I feel the ground hit my back. S’bu helps me up while Beno grabs S’bu’s bag. Some of Beno’s guys have arrived. They’ve had one too many quarts. They mutter and swear. Who even knows what they’re saying. Then S’bu’s world almost ends. Beno finds his telescope.

“How much at the pawn shop, gents?” He waves it around. The sun bounces off the electric blue, making it sparkle. S’bu looks like he’s going to grab it any minute.

“What’s this?” Beno’s guys don’t know what it is so they don’t know how much they’ll get for it. S’bu tries to grab it but misses and falls. Now both of us look like moegoes. I’m not having a good day. I get up.

“Let him have it,” I tell S’bu. But it’s the wrong thing to tell the guy who wants to be the world’s second most renowned African astronomer.

“Give it back now,” S’bu shouts. “You stupid illiterate.”

Beno chucks the telescope on the ground. He grabs S’bu and throws him on the ground too. He slams his foot on S’bu’s face. “You soeking with the wrong man…”

“Leave him alone,” I shout.

“You shuddap, half-breed,” snarls Beno.

I grab the telescope, “Let’s go, S’bu.”

S’bu struggles to break free from Beno’s super shiny pointy shoe. Beno’s guys laugh. I hear something weird in the distance. People singing. It gets louder. I stand there. Beno looks past me and S’bu rolls from underneath his foot. As S’bu scrambles for his bag, the crowd gets close. They’re singing:

“Give us houses, now. Give us houses now, like Madiba promised.”

I know some of them. They live in the prefab houses just past Fourth Street, waiting for their new ones to be built. Some of them have been waiting for five years. S’bu and I start to run. But the crowd is all around us now. We’re swept up with them. We can’t break free. I don’t mind. Anything for a party. S’bu holds his telescope tight and begins to toyi-toyi too.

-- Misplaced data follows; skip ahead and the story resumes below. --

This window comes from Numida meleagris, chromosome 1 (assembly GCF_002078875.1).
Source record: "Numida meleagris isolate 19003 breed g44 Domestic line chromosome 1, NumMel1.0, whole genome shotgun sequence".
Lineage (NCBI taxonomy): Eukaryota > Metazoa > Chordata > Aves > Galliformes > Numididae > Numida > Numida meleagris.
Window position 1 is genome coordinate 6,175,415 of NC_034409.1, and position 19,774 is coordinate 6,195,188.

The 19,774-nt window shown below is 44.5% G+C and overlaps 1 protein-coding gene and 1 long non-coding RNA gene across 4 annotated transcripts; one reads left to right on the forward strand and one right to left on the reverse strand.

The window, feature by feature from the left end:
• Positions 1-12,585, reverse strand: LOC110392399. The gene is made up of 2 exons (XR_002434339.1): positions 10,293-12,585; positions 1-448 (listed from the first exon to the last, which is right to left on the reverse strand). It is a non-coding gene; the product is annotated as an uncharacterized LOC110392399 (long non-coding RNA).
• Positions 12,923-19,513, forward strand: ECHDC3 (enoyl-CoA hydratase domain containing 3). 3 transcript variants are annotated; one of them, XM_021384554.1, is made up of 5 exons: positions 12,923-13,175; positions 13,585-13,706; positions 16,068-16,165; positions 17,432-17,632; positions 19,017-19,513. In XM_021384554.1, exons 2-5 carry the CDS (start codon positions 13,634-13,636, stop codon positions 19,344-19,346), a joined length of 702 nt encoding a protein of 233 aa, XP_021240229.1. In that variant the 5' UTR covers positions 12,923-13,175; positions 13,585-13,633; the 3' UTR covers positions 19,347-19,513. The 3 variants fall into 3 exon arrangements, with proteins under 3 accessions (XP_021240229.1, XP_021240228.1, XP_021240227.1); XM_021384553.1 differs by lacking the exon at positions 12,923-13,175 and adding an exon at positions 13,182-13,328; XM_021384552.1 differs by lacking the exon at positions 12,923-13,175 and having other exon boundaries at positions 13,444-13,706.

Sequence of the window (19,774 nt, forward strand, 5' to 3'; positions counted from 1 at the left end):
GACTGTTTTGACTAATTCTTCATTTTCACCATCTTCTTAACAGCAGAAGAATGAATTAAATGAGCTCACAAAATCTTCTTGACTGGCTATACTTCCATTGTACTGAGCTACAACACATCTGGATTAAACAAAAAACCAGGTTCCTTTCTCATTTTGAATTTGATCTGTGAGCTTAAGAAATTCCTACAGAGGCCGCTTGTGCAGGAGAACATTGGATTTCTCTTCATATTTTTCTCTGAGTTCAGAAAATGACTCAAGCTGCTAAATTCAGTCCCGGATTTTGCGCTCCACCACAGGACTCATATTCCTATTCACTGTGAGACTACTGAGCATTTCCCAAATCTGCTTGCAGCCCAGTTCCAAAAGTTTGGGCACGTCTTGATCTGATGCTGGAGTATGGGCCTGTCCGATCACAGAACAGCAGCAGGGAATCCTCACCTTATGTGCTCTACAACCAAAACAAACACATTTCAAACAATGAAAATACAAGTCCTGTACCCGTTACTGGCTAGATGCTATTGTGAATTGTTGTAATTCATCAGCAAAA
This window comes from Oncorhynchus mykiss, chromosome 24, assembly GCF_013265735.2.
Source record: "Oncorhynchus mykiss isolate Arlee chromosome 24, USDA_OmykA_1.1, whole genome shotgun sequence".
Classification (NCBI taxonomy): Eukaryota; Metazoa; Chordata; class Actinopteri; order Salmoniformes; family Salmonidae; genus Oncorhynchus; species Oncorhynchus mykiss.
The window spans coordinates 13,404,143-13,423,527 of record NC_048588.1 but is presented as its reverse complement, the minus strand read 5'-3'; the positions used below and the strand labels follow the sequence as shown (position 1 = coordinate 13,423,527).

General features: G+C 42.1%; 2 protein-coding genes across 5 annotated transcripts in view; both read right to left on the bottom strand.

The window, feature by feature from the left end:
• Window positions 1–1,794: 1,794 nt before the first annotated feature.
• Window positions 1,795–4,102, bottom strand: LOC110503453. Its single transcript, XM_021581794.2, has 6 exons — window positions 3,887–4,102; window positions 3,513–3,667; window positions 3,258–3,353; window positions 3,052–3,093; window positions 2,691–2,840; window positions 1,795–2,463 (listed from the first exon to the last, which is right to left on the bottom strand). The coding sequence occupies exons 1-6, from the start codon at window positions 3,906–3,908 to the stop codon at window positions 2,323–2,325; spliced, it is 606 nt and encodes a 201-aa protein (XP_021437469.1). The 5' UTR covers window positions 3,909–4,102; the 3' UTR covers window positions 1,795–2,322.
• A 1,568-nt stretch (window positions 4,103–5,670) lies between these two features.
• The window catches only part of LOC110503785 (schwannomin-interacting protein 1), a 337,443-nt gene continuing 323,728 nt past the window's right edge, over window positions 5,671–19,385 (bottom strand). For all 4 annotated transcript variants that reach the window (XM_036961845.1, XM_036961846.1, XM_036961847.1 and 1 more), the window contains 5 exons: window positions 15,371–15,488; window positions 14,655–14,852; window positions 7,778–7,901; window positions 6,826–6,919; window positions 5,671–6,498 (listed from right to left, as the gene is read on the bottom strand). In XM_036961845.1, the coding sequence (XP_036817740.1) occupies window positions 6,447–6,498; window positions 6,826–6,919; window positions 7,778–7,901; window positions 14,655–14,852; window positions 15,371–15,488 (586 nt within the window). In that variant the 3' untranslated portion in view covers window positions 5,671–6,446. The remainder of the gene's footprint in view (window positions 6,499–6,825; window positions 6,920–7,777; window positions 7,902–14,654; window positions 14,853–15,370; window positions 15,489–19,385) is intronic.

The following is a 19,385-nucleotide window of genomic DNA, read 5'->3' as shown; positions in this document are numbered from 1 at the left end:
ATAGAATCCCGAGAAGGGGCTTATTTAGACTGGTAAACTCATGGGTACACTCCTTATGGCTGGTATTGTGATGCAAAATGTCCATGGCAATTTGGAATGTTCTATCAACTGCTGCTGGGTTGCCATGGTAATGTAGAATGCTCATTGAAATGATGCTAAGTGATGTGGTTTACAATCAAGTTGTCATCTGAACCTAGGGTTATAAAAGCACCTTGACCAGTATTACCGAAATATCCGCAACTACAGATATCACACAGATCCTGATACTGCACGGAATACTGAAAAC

Then I hear a terrible sound. My mother’s voice shouting above the crowd. “Dudu, S’bu, come here.”

I pretend I don’t hear her, pretend I don’t see her. It’s been a bad day, and I don’t want it getting any worse. We move further down Fourth Street, getting closer to Stjwetla, the shacks on the edge of the Jukskei. My mother is lost in the crowd when Beno is thrown closer to me again.

Beno takes over the chanting:

Fix housing delivery now.
Fix housing delivery now.
Corrupt officials out now.
Corrupt officials out now.
All bona fides deserve houses.
All bona fides deserve houses.

Beno’s into it now, toyi-toying like a veteran.

No homes for amakwerekwere.
No homes for amakwerekwere.
Kill Amakwerekwere.
Kill, kill, kill…..

It’s then that Beno grabs me. He drags me into the crowd. People press against me. Some grab at me. Some push me. Some people shout at Beno to leave me alone.

Then I hear my mother scream my name like a funeral prayer.

Why do you think the crowd will allow Beno to take over?